It uses GAC (granular activated carbon) and a sediment filter to get rid of particles while improving the color, taste, and smell of your tap water. We also like that it's easy to install. While this whole-house filtration system is much more affordable than others in its category, one thing to note is that you'll need to buy replacement filters every three months or so. Typically, budget-friendly systems aren't made to last either, so you may want to splurge on a more expensive system for less worries (and water impurities) going forward.

Number of Stages: 1 | Flow Rate: 10 GPM | Dimensions: 15.25 x 9.75 x 8 inches | Filtration Method: GAC, sediment

Best Splurge: Pentair PSE1800-P Whole House Filtration System with NaturSoft Water Softener

Whole House Filtration System with NaturSoft Water Softener
Courtesy of Amazon.
What We Like
  • Improves taste and smell

  • Removes 99.9 percent of bacteria

  • Includes water softener

What We Don't Like
  • Doesn't remove heavy metals

If you're working with a higher budget, you may consider this whole-house filter from Pentair (model PSE1800-P)—which actually is in line with what Epstein says you can expect to spend on a long-lasting whole-house filter. The single-stage system boasts four filtration methods, including a physical sediment filter, GAC, coconut-shell carbon, sand, and ultraviolet light.

Not only does it get rid of particulate matter and improve the taste and smell of your water, but it also promises to eliminate 99.9 percent of bacteria. What's more, the included water softener prevents scale buildup and gets rid of the distinct hard water smell without removing minerals that actually benefit your health, like calcium, sodium, potassium, and magnesium.

Number of Stages: 1 | Flow Rate: 7 GPM | Dimensions: 48 x 12 x 12 inches | Filtration Method: UV, sediment, GAC, coconut-shell carbon, sand

Best for City Water: Pelican Water PUV-14 Whole House Water Treatment and Disinfection System

Whole House Water Treatment and Disinfection System

Home Depot

What We Like
  • Kills 99.9 percent of germs

  • Long-lasting filter

  • 10-year warranty

What We Don't Like
  • Doesn't remove heavy metals

  • Doesn't remove sediment

If your home uses municipal water, we recommend the Pelican PUV-14 Treatment and Disinfection System. According to the manufacturer, it uses powerful ultraviolet light to eliminate 99.9 percent of harmful microorganisms. This includes viruses, fungi, waterborne pathogens, and bacteria, such as E. coli, cryptosporidium, and giardia.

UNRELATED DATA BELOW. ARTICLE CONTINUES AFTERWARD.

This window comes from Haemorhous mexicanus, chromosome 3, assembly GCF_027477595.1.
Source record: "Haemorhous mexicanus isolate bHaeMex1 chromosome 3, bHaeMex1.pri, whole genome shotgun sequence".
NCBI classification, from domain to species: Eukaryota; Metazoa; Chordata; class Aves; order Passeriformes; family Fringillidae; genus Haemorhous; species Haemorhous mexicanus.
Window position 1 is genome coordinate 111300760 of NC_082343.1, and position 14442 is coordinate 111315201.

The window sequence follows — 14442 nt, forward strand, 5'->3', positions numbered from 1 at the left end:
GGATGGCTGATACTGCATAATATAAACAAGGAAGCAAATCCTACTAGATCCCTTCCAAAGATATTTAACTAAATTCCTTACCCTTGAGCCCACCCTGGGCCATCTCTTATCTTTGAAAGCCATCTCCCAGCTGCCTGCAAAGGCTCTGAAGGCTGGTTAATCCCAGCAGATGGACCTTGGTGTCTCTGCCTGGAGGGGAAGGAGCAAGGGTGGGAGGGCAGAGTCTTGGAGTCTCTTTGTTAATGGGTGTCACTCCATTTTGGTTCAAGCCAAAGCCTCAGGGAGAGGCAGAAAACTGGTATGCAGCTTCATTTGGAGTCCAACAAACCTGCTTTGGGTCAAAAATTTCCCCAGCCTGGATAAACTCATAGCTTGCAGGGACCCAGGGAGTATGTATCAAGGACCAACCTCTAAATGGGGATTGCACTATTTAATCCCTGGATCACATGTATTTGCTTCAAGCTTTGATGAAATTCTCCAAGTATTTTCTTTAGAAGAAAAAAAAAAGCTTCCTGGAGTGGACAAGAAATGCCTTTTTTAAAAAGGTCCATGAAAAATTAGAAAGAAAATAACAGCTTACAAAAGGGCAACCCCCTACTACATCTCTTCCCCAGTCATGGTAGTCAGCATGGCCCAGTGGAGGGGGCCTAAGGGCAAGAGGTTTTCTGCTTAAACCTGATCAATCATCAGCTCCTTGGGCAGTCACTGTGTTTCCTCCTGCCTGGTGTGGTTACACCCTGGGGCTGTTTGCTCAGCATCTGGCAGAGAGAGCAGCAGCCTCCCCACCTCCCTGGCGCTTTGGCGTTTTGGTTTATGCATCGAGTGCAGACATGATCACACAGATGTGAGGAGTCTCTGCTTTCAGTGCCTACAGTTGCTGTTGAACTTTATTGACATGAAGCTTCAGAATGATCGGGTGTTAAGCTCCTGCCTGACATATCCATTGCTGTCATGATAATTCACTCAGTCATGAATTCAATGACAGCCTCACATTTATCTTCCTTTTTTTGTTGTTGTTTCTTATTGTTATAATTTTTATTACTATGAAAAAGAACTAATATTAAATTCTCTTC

Not only that, but the UV filter lasts an entire year, and the system itself uses about the same amount of energy as a low-watt light bulb. One thing to note is that the Pelican Disinfection System doesn't get rid of heavy metals or sediments.

Number of Stages: 1 | Flow Rate: 14 GPM | Dimensions: 23.5 x 3.5 x 3.5 inches | Filtration Method: UV

Best for Lead: APEC Water Systems CB3-SED-KDF-CAB20-BB 3-Stage Whole House Water Filtration System

3-Stage 15-GPM Whole House Water Filtration System


What We Like
  • Filters lead and iron

  • Improves taste and smell

What We Don't Like
  • Doesn't remove bacteria

You can't taste, smell, or see lead in drinking water. But if this heavy metal has been detected in your supply, the APEC 3-Stage Whole House Water Filtration System (model CB3-SED-KDF-CAB20-BB) is a solid solution.

After removing sediment, rust, and VOCs with an ultrafine pleated barrier, it captures lead, iron, and other heavy metals with a KDF filter. Finally, your water will pass through a carbon filter, which takes on hydrogen sulfide and chlorine to help leave you with crisp, clean water. This APEC system can filter up to 100,000 gallons of water before needing to change the cartridges.

Number of Stages: 3 | Flow Rate: 15 GPM | Dimensions: 20 x 4.5 x 4.5 inches | Filtration Method: Sediment, KDF, carbon

Best for Chlorine: A.O. Smith AO-WH-FILTER Single-Stage Whole House Water Filtration System

Single-Stage Whole House Water Filtration System


What We Like
  • Six-year warranty

  • Improves taste and smell

  • Compatible add-ons

What We Don't Like
  • Doesn't filter sediment

  • Doesn't filter bacteria

For households dealing with the unpleasant smell and taste of chlorine, we suggest the A.O. Smith Single-Stage Water Filtration System (model AO-WH-FILTER). Thanks to its advanced granular activated carbon filter, it claims to remove 97 percent of the odor for a full six years.

This water filter also reduces mercury levels and eliminates turbidity, leaving you with crystal-clear H2O. While it won't get rid of particles or pathogens, it's compatible with various add-ons, including A.O. Smith's sediment filter, a UV sterilizer, and a whole-house descaler.

Number of Stages: 1 | Flow Rate: 7 GPM | Dimensions: 26 x 8.5 x 8.5 inches | Filtration Method: GAC

Best for Well Water: iSpring WGB32BM 3-Stage Whole House Water Filtration System

iSpring WGB32BM 3-Stage Big Blue Water Filter Triple-stage 15-GPM Mechanical Filtration Whole House Water Filtration System

 Home Depot

What We Like
  • Reasonably priced

  • Filters most common contaminants

  • Improves taste and smell

What We Don't Like
  • Doesn't filter lead

The best option for filtering well water is the iSpring WGB32BM 3-Stage Filtration System. It uses robust carbon and sediment filters to eliminate organic particles often found in underground wells, like dirt, sand, and rust.

This whole-house water filter also tackles chlorine and VOCs (volatile organic compounds), along with hydrogen sulfide, to remove the icky sulfur smell. While it's not designed to get rid of lead, the iSpring targets other heavy metals like iron and manganese. It also comes with a one-year limited warranty and lifetime technical support.

Number of Stages: 3 | Flow Rate: 15 GPM | Dimensions: 24.25 x 7.75 x 27.75 inches | Filtration Method: Coconut-shell carbon, sediment

Best with Water Softener: Pelican Water PRC-5 5-Stage Whole House Water Filtration with NaturSoft Water Softener